Next, they worked on budgeting.  By this time, Jake had found a new job. But his pay was much lower and any unexpected expense created a real catastrophe for the family.  And because they were so far from relatives and friends, they really had nowhere to turn for help. With the Consultant's guidance, Christine and Jake developed a budget sheet that detailed all their bills and gave them a clear picture for how to manage their income and what they owed. They also created a "family allowance," which enabled them to put any money that was left over after all the bills were paid into a savings account for emergencies.  The allowance gave the family a plan for making special purchases they could afford, and prevented them from stressing out or fighting over money.  

The final piece to the puzzle was connecting the Fox family more closely to the community in order to develop a strong local support system. Together, they found a church nearby that had free summer activities for both kids, as well as a parenting group.  Christine and Jake were initially hesitant to join. But when they attended their first meeting with the parenting group, they were surprised to meet another couple from their hometown.  Both couples had mutual acquaintances from back home and their kids were about the same age. The couples bonded and their relationship led Christine and Jake to start friendships with other church members.

The Foxes know that every day will still bring challenges. But with Boys Town South Florida's help and a deep desire to be a stronger, caring family, they are prepared for whatever comes their way.

The stories provided about the children and families in our care are real. In some cases, names may be changed and details altered to protect their privacy and therapeutic interests.​

lessons-learned-through-Boys-Town-program-lift-up-mom-daughter-and-familyLessons Learned through Boys Town Program Lift Up Mom, Daughter and FamilySouth Florida
Thursday, Oct 20, 2016

​​Sometimes, a Boys Town program that's designed to help a child turns out to be a blessing for the whole family.

That was the case when Margot and her 3-year-old daughter Delilah started the Boys Town South Florida Parent-Child Home Program.

In the program, Home Visitors work with parents of 2- and 3-year-olds, focusing on language and pre-literacy skills, and positive parent-child interactions. Using specially selected books and educational toys and activities, Home Visitors help parents understand that they are their children's first and most important teacher, and show them how to generate enthusiasm for learning in their children. Home Visitors also role model for parents how to appropriately use the program materials with children to promote verbal interactions, parent-child bonding and school readiness. Each program year has 23 weeks of home visits and 46 total visits. Research has shown that families benefit the most by spending at least 18 months in the program, which is free to parents.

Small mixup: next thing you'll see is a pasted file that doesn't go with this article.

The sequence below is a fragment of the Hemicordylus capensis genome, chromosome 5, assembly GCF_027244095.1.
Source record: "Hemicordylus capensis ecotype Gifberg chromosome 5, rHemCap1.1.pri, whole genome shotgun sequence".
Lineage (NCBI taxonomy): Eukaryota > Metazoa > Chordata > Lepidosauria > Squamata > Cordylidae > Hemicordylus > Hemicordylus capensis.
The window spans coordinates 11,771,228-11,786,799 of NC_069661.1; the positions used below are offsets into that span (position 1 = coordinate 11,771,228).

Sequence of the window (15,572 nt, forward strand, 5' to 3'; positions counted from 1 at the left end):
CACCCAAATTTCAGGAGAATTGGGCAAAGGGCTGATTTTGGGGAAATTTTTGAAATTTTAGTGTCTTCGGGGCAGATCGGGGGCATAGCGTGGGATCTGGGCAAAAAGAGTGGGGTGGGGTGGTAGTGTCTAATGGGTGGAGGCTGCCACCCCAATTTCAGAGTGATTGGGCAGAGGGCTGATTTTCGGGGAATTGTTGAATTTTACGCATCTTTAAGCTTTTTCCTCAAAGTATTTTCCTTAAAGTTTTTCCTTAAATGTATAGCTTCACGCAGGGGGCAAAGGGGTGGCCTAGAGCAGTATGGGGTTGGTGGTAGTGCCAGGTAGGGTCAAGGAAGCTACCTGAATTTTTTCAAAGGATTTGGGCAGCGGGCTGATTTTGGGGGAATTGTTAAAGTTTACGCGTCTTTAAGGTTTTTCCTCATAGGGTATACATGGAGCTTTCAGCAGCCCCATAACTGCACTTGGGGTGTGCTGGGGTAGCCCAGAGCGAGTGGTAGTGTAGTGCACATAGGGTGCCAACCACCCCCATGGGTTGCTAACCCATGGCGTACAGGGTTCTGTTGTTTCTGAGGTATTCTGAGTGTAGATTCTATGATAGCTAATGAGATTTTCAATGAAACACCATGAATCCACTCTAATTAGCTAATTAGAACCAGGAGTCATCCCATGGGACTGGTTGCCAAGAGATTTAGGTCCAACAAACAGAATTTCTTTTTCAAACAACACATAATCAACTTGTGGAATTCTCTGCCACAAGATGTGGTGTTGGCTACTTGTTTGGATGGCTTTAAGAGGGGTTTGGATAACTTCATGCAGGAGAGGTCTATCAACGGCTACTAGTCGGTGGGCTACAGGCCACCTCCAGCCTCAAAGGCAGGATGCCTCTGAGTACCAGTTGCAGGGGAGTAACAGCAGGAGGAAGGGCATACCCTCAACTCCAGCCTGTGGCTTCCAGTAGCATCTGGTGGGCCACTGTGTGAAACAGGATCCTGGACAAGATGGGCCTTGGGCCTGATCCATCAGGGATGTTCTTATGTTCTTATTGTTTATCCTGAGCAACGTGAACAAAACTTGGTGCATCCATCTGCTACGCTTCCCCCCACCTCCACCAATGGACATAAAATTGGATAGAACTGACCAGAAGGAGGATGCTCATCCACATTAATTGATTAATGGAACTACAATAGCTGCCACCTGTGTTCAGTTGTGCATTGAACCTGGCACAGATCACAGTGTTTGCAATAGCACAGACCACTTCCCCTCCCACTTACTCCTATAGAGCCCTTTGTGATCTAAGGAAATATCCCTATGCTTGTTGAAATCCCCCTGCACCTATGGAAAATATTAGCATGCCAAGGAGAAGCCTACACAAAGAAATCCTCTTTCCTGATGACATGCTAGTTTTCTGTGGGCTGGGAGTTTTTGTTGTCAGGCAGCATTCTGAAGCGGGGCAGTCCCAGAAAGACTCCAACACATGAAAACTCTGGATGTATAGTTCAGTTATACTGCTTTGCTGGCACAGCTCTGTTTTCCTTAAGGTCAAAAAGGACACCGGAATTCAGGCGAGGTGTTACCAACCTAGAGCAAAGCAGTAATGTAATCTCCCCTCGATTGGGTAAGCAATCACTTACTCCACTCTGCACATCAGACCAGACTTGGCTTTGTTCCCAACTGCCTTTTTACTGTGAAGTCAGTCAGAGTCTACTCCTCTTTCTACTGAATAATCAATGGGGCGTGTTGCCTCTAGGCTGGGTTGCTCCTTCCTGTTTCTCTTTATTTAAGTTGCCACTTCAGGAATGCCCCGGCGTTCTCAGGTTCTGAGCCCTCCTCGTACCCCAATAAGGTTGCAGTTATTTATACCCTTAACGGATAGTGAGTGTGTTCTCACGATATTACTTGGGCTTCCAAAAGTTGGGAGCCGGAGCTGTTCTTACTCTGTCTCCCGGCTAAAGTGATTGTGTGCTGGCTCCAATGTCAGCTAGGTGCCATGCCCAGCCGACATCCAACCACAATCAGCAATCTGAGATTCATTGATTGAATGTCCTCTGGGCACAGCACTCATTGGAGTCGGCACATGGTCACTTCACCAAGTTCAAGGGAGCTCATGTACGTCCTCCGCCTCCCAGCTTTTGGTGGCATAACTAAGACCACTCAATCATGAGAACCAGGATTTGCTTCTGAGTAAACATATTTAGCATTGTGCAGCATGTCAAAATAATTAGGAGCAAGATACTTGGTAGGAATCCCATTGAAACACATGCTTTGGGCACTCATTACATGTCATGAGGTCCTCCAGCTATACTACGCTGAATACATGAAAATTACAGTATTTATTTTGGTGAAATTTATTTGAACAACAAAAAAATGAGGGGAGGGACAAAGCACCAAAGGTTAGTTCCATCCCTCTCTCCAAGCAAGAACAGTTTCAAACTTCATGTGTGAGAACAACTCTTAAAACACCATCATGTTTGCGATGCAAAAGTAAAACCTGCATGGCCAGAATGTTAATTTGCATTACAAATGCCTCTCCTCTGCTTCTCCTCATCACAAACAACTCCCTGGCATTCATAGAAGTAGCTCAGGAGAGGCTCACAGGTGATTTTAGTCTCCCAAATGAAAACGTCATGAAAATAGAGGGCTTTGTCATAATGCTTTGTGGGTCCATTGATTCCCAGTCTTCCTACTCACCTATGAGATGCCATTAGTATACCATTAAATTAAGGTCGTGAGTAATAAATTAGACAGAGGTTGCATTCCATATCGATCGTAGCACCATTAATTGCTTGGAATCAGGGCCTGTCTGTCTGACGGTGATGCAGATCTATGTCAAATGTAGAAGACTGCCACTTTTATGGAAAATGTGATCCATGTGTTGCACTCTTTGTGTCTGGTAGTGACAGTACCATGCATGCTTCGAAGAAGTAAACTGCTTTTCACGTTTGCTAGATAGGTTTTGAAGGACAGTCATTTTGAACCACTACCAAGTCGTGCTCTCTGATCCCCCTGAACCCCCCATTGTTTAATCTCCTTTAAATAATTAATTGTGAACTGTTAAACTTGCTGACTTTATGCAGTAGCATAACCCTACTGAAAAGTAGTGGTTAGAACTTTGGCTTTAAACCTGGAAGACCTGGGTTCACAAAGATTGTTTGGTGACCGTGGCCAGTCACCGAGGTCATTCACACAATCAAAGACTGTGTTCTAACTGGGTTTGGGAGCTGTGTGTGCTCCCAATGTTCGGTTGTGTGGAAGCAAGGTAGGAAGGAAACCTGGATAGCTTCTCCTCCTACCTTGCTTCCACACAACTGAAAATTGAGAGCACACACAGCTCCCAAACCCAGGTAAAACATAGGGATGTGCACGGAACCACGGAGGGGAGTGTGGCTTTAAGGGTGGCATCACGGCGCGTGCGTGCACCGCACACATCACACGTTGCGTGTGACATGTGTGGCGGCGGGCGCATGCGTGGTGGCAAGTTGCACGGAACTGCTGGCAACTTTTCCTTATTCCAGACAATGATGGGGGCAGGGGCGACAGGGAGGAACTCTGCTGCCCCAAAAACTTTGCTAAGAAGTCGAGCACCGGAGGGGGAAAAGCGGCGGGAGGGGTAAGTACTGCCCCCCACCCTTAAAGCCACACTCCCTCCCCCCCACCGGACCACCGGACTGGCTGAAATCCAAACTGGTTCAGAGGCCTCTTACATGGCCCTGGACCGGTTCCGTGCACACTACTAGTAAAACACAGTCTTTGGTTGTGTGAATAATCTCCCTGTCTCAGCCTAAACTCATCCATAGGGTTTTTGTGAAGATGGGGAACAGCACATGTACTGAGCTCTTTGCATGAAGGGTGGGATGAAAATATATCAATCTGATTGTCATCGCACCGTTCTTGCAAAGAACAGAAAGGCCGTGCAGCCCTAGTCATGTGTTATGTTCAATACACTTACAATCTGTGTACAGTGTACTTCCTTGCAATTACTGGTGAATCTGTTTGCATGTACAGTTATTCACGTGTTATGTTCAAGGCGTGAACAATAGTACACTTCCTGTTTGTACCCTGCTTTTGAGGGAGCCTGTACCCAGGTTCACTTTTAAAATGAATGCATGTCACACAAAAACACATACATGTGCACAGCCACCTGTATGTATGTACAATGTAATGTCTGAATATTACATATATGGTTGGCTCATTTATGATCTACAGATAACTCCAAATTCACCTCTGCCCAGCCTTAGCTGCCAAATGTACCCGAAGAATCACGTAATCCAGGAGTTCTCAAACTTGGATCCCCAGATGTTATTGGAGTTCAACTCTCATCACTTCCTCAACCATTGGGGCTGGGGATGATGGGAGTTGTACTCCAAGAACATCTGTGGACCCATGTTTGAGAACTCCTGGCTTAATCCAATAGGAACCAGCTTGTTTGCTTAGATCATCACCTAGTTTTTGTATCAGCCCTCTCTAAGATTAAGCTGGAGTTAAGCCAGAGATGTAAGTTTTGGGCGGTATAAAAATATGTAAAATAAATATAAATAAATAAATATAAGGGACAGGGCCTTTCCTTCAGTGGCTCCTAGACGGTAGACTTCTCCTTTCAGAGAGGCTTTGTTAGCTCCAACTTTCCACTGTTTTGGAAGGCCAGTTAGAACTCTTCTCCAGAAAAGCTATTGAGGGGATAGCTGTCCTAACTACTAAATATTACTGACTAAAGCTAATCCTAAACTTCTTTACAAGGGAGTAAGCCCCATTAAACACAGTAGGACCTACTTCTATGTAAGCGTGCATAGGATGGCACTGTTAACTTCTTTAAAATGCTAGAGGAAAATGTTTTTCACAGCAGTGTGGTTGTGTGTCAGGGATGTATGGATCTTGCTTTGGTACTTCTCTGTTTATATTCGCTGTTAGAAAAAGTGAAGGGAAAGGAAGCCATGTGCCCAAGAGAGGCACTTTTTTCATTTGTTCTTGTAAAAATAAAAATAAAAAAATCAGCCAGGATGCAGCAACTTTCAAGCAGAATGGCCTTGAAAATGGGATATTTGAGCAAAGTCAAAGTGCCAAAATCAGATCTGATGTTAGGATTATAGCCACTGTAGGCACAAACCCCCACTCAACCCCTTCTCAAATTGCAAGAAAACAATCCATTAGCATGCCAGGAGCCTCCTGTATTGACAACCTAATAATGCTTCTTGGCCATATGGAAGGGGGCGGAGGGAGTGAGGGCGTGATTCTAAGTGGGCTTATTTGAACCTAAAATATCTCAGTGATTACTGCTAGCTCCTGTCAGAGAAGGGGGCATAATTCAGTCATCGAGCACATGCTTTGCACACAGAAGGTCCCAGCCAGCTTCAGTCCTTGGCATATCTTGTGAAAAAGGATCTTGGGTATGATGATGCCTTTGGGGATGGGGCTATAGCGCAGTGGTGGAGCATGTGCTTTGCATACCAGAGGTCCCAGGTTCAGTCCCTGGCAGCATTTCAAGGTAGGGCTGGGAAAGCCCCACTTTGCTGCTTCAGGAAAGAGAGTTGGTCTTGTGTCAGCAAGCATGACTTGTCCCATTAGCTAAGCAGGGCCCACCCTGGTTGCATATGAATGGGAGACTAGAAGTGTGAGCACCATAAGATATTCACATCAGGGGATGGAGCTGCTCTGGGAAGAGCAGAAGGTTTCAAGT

When Margot and Delilah started seeing their Home Visitor, Margo often would share her personal problems. Although it was great that Margot felt comfortable confiding in someone, the Home Visitor had to work to maintain boundaries; Home Visitors are not therapists and have a set purpose for every visit. So the Home Visitor set aside time at the end of every visit to listen to Margot and encouraged her to seek professional help.  This strategy was successful in that it helped a mom maintain her sanity during a difficult time in her life and also encouraged her to spend quality time with her daughter. 

By the end of the first program year, Delilah and her mother had developed a very special bond and the toddler had learned all of the basic concepts taught by the Home Visitor.

Unfortunately, Margot's personal problems were overwhelming and she fell into depression. During the home visits, she spent most of the time crying, making it necessary for other family members to sit in for her. This affected Delilah, who also became sad and wasn't able to concentrate on the Home Visitor's teaching. The Home Visitor finally confronted Margot about how her actions were negatively affecting Delilah. Margot realized then that she needed to deal with her personal issues through professional help and be a strong, positive parent for her children.

From that point forward, Margot made a conscious effort to stay in good spirits in front of Delilah and her other children. By the end of the second program year, the family had found a great support system and Margot was successfully dealing with her issues through therapy.